Addison's disease in a dog.

Chi Chi with Addison's disease.

Chi Chi is a 4 year old mongrel who came to our Ma On Shan hospital in September because he was eating less than normal.

He was quite thin and had low blood pressure.

A routine blood test showed that most things were normal but his kidney values were up a bit and his sodium was a bit low.

The owner agreed to do an ACTH stimulation test, which came back showing that his cortisol levels were below 1µg/dL, for both samples.

This demonstrated that Chi Chi had hypoadrenocorticism, commonly called Addison's disease.

He was started on the necessary tablets and came back for a recheck a month later.

By then, the owner said he was behaving like a normal dog and had regained 20% of his body weight.

Addison's is quite a rare disease that each vet probably sees just once a year. It can be quite frustrating and a bit expensive, to get the diagnosis. Once on treatment, animals (and humans) can live a completely normal life.

Now we just have to fix his food allergy.

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Chi Chi with Addison's disease.

Chi Chi one month after starting treatment.



Fu Kwai on a glucose drip.

On the evening of 17/8/21 Fu Kwai was brought into our Mong Kok 24hr emergency hospital.

He had been treated for diabetes for a year and his blood sugar levels had been stable.

However his owners said that on that evening he was weak, despite getting his regular insulin and eating his normal food. A quick blood test showed that his blood sugar level was low. We gave him some honey to eat and after a short while he was walking around normally and went home. The owners were given advice to reduce his insulin dose at the next injection.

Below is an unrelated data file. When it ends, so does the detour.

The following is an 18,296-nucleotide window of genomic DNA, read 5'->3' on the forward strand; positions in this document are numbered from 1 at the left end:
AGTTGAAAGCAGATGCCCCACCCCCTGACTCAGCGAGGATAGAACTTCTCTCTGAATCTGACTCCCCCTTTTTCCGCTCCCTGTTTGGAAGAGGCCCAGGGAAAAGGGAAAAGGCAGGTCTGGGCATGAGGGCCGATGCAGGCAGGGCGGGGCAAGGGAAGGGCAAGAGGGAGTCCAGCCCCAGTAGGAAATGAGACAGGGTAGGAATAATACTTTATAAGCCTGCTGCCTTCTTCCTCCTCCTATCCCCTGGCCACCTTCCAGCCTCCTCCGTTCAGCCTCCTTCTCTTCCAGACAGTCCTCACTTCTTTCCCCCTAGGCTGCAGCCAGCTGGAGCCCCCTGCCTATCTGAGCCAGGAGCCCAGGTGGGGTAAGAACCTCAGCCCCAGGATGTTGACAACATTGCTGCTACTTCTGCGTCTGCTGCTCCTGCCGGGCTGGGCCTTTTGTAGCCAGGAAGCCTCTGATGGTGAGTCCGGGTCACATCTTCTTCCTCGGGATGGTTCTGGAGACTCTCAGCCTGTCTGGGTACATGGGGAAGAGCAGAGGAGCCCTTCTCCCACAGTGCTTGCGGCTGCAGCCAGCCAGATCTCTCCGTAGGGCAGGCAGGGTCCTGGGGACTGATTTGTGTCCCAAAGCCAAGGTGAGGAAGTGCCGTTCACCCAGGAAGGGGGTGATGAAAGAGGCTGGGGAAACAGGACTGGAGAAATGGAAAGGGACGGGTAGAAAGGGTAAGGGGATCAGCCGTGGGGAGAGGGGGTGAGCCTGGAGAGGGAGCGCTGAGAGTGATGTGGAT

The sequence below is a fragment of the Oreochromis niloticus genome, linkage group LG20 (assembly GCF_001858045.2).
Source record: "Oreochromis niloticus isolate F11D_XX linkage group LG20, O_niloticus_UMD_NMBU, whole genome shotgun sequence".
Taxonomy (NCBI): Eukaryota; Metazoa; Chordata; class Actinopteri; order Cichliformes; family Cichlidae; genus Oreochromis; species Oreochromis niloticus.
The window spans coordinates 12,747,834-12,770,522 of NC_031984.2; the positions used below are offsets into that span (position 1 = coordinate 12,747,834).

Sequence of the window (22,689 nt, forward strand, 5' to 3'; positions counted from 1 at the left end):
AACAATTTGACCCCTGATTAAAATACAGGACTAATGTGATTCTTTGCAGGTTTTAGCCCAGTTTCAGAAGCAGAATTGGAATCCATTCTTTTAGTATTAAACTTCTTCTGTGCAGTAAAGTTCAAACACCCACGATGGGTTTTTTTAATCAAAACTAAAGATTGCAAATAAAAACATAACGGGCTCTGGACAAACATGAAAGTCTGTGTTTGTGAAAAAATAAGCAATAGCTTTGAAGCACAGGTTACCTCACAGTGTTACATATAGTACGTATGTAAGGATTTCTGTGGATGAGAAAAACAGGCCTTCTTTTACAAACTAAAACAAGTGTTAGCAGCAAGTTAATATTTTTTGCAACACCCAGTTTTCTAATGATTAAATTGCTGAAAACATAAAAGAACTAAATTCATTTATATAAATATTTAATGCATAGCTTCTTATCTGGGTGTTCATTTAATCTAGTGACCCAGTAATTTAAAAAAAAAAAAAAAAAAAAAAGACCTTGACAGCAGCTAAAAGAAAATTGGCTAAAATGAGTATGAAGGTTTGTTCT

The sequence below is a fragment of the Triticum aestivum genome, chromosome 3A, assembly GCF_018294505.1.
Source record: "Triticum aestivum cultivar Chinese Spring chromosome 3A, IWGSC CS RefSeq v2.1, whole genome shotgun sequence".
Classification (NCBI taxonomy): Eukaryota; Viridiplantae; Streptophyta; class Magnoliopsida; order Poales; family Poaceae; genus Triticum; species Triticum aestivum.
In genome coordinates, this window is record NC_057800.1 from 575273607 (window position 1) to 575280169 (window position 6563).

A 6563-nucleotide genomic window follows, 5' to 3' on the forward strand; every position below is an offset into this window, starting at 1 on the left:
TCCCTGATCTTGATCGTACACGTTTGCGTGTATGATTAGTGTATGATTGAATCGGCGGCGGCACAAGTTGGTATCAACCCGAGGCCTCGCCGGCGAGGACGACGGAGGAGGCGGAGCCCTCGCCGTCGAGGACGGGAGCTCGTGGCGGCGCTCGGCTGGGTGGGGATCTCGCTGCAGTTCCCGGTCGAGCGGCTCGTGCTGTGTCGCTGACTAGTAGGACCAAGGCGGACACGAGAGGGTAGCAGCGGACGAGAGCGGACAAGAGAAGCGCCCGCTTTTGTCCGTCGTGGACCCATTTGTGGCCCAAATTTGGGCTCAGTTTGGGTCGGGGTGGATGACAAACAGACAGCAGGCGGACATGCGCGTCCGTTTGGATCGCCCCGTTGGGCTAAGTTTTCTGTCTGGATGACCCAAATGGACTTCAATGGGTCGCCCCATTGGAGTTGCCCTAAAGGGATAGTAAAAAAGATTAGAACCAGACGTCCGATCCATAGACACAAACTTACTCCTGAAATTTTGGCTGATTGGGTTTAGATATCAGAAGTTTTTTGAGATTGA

However, at 2am the same night Fu Kwai was brought back. His blood sugar was again very low.

He then had a seizure. A full blood test was done that showed that everything was normal, apart from a low blood sugar and low blood potassium.

He was placed on a glucose drip and we interrogated his owners as to what had gone wrong. They were quite sure that no mistake had been made with the insulin dose.

Fu Kwai was ravenously hungry and would eat whatever food he was given, but his blood glucose levels did not rise. He also had several more seizures.

Fu Kwai stayed in our hospital for two days before his seizures stopped and his blood sugar levels returned to normal. An ultrasound found no problems with his liver or pancreas.

This was all very strange.

Then, Fu Kwai's owner remembered that he had given Fu Kwai a special treat just before he became sick. He had cooked a soup made from stone fish and a herb used in Chinese Medicine called Adenophora stricta, commonly called Ladybells.

A quick search was then made on Google to see if this herb could cause those symptoms.
There was no information to support the theory.

Fu Kwai has since made a complete recovery (he still has diabetes) and his owners have promised not to give him any more Chinese herb or stonefish soup.

Stone fish
Adenophora stricta

Adenophora stricta

Stone fish

Fu Kwai fully recovered.


Raw commercial dog food contaminated with antibiotic resistant bacteria.